And he's far from alone.
Look at the Mariners, who plucked ace lefty Erik Bedard out of Baltimore this winter. Check out the Diamondbacks, who snagged Dan Haren in a deal with the A's. One pitcher, these clubs have found, can radiate an immeasurable level of confidence. One pitcher can give his new fans a whole lot more hope than they may have once had.
Or, as Braves catcher Brian McCann put it after the National League East-rival Mets landed Santana in January, "Adding arguably the best pitcher in the game is going to make you better."
Better, sure. But the best? That much remains to be seen. Too many obstacles remain standing between April and October -- obstacles that can redefine rotations and reshape races. Calling any one rotation better than the rest might be a bit premature in March.
"You try to get your team ready and build depth, because you're going to need it," Red Sox manager Terry Francona said. "And if you think you won't need it, you're crazy."
Francona should know. Earlier this year, news hit that he would be without one of his own horses, Curt Schilling, for the bulk of the summer. Just like that, the Sox rotation fell from perhaps the best in the Majors to among the most uncertain. Though the Sox won the 2007 World Series in large part thanks to pitching, they're now relying on at least one -- and possibly two -- of the league's youngest starters to help defend their title. How quickly things change.
There are others in similar situations. The Dodgers might have cracked a list of baseball's top five rotations if not for Jason Schmidt's surgically repaired shoulder needing more time to recover. The Tigers might have made the cut if not for questions surrounding their depth. Even the Blue Jays and Yankees could have earned a mention if not for their heavy reliance on youth.
The truth is, so many rotations remain either a breakout away from becoming elite or an injury away from falling further into the pack. Yet a select few -- including the five listed below -- might just have the makeup and depth to carry their respective teams deep into October.
No. 5: Cleveland Indians
Of all the teams that can boast two legitimate aces -- see the Padres, Mariners and Diamondbacks -- the Indians just might have the best. Their top two starters, C.C. Sabathia and Fausto Carmona, proved how formidable they could be in boosting their team to within one game of the World Series last October, and there's no reason to believe they can't replicate that success in 2008. Even if the Indians receive virtually no support from veteran starters Jake Westbrook and Paul Byrd -- and certainly, that won't be the case -- they don't need to worry. Sabathia and Carmona are insurance enough.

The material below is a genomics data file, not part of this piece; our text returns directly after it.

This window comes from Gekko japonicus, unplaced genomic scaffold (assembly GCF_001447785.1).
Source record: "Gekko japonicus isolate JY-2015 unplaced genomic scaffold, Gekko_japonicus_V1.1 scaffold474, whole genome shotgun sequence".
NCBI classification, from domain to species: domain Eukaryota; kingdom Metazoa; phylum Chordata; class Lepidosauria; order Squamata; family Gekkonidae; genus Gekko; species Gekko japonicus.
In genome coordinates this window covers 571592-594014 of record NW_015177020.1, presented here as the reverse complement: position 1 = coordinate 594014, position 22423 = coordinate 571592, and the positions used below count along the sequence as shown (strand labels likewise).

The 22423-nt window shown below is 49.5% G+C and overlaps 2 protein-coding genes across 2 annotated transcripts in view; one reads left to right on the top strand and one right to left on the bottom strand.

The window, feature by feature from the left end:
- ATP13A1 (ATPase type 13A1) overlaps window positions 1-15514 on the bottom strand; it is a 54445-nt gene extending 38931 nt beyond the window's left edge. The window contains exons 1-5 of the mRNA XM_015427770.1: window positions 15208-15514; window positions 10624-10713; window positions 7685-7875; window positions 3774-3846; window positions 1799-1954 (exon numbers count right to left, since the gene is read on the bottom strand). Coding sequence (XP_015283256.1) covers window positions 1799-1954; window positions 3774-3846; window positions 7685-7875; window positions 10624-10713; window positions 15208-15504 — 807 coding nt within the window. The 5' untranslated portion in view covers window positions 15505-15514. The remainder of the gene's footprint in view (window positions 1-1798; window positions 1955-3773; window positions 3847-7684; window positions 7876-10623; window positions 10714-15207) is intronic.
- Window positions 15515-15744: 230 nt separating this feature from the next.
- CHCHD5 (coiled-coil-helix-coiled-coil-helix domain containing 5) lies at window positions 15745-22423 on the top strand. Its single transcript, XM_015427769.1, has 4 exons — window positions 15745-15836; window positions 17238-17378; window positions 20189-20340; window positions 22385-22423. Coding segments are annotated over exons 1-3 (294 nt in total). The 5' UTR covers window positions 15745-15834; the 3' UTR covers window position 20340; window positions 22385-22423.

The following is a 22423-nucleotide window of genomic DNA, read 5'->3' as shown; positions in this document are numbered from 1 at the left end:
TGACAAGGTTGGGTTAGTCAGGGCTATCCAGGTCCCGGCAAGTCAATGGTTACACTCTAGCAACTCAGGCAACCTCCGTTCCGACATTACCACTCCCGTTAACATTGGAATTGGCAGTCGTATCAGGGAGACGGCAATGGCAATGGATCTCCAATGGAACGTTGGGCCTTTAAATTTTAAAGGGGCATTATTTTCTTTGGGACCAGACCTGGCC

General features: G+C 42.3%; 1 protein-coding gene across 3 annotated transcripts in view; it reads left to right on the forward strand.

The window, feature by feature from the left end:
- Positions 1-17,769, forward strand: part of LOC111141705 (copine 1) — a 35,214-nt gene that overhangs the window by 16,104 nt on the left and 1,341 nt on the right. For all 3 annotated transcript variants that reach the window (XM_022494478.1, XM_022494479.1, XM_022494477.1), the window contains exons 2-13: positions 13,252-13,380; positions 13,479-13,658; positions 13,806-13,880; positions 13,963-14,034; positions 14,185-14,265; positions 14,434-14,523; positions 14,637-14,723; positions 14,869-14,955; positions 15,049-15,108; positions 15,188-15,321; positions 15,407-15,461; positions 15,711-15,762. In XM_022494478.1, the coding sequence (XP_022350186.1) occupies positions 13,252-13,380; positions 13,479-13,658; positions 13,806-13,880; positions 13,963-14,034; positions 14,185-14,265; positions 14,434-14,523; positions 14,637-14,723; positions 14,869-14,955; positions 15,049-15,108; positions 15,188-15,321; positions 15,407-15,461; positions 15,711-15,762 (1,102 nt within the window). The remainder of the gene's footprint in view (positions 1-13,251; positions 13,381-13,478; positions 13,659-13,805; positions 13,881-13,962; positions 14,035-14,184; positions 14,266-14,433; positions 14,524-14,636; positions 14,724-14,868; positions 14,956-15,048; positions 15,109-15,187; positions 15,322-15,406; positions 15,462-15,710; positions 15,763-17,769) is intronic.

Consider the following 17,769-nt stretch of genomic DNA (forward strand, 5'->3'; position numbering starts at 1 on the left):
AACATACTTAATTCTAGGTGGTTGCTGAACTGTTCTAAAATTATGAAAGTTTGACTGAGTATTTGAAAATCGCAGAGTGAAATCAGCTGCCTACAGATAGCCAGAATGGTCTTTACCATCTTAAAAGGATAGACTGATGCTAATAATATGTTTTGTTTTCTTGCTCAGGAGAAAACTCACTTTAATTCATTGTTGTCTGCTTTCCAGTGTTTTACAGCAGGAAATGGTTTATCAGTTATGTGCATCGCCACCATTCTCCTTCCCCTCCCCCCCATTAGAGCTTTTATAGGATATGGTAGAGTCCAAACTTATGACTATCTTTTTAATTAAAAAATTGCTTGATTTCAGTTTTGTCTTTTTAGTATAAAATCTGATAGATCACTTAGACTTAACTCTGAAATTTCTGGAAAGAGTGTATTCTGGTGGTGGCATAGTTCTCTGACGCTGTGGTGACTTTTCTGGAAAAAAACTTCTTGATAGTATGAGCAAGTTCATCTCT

No. 4: Los Angeles Angels
Kelvim Escobar will miss the beginning of the season, and John Lackey -- among the top pitchers in the game -- might as well. But all that's done is reveal exactly what makes this rotation so good. The Angels boast unparalleled depth, and are just fine trotting out youngsters Jered Weaver, Ervin Santana and Joe Saunders every fifth day. Then there's Jon Garland, acquired from the White Sox, who adds a veteran presence to help solidify that bunch. So take your time, Escobar and Lackey -- the rest of the Angels have the mound well-covered in Anaheim.
No. 3: New York Mets
There is nothing Santana can't do, no problem he can't solve. At least that's how it seems in Mets camp, where Santana alone has helped wash away all the sour memories of last season's collapse. Now there's reason for Mets fans to believe. Santana's presence has relieved Pedro Martinez -- perhaps this generation's most accomplished pitcher -- of his duties as an ace, and pushed 15-game winners John Maine and Oliver Perez into supporting roles. The Mets were without Santana last season and without Martinez for all but five starts, yet they still managed to finish fifth in the NL with a 4.40 rotation ERA. Improvement on that number seems all but guaranteed.
No. 2: Arizona Diamondbacks
This winter's trade for Haren could be the edge the D-backs needed to establish themselves as the class of the NL West. Now with two legitimate aces in Haren and Brandon Webb, the D-backs might boast the best starting duo in the Majors, let alone the division. Even if Randy Johnson can't begin to approach his Hall of Fame form, the summer should progress just swimmingly in Phoenix. If Johnson can, all the better for a rotation that finished third in the NL with a 4.23 ERA last season.
No. 1: San Diego Padres
The Padres led the Majors in ERA last season, and there's no reason to believe they can't do it again. The three keys to their rotation -- Jake Peavy, Chris Young and Greg Maddux -- are all back, and though some might expect a decline from Maddux at 42 years of age, the Padres aren't worried. Especially not when Young and Peavy, who combined for 28 wins and a 2.79 ERA last year, seemingly still have room to improve. Don't underestimate the addition of former rookie sensation Mark Prior, either. Though the odds of Prior making an impact remain low, his presence could pay significant dividends down the line.
Anthony DiComo is a reporter for MLB.com. This story was not subject to the approval of Major League Baseball or its clubs.